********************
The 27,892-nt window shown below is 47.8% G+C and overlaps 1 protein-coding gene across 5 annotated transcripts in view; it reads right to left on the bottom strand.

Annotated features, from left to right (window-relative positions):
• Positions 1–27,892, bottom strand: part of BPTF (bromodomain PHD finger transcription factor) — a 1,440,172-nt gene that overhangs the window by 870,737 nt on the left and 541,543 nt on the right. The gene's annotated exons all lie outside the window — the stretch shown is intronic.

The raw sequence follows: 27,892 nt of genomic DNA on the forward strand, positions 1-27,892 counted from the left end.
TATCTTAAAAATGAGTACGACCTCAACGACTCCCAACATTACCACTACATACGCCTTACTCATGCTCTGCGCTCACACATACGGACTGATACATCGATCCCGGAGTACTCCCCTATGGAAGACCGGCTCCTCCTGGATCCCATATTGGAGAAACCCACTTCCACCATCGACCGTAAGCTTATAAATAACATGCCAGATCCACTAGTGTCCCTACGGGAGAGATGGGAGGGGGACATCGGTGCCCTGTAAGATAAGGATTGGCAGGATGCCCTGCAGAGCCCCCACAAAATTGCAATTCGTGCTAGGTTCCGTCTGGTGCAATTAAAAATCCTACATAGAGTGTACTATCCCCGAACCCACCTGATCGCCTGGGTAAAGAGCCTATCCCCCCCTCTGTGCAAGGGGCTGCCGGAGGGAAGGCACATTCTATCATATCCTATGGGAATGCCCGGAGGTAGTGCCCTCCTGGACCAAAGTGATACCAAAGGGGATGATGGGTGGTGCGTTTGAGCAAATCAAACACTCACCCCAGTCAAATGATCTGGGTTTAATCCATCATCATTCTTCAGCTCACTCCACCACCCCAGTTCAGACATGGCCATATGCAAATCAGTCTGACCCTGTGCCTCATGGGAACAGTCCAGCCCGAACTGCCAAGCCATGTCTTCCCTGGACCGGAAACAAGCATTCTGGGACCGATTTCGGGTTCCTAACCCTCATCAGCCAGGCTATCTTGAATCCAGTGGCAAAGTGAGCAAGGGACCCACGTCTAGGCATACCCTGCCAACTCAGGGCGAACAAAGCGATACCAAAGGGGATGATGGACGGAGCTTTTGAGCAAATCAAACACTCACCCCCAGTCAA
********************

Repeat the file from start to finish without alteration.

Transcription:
The 27,892-nt window shown below is 47.8% G+C and overlaps 1 protein-coding gene across 5 annotated transcripts in view; it reads right to left on the bottom strand.

Annotated features, from left to right (window-relative positions):
• Positions 1–27,892, bottom strand: part of BPTF (bromodomain PHD finger transcription factor) — a 1,440,172-nt gene that overhangs the window by 870,737 nt on the left and 541,543 nt on the right. The gene's annotated exons all lie outside the window — the stretch shown is intronic.

The raw sequence follows: 27,892 nt of genomic DNA on the forward strand, positions 1-27,892 counted from the left end.
TATCTTAAAAATGAGTACGACCTCAACGACTCCCAACATTACCACTACATACGCCTTACTCATGCTCTGCGCTCACACATACGGACTGATACATCGATCCCGGAGTACTCCCCTATGGAAGACCGGCTCCTCCTGGATCCCATATTGGAGAAACCCACTTCCACCATCGACCGTAAGCTTATAAATAACATGCCAGATCCACTAGTGTCCCTACGGGAGAGATGGGAGGGGGACATCGGTGCCCTGTAAGATAAGGATTGGCAGGATGCCCTGCAGAGCCCCCACAAAATTGCAATTCGTGCTAGGTTCCGTCTGGTGCAATTAAAAATCCTACATAGAGTGTACTATCCCCGAACCCACCTGATCGCCTGGGTAAAGAGCCTATCCCCCCCTCTGTGCAAGGGGCTGCCGGAGGGAAGGCACATTCTATCATATCCTATGGGAATGCCCGGAGGTAGTGCCCTCCTGGACCAAAGTGATACCAAAGGGGATGATGGGTGGTGCGTTTGAGCAAATCAAACACTCACCCCAGTCAAATGATCTGGGTTTAATCCATCATCATTCTTCAGCTCACTCCACCACCCCAGTTCAGACATGGCCATATGCAAATCAGTCTGACCCTGTGCCTCATGGGAACAGTCCAGCCCGAACTGCCAAGCCATGTCTTCCCTGGACCGGAAACAAGCATTCTGGGACCGATTTCGGGTTCCTAACCCTCATCAGCCAGGCTATCTTGAATCCAGTGGCAAAGTGAGCAAGGGACCCACGTCTAGGCATACCCTGCCAACTCAGGGCGAACAAAGCGATACCAAAGGGGATGATGGACGGAGCTTTTGAGCAAATCAAACACTCACCCCCAGTCAA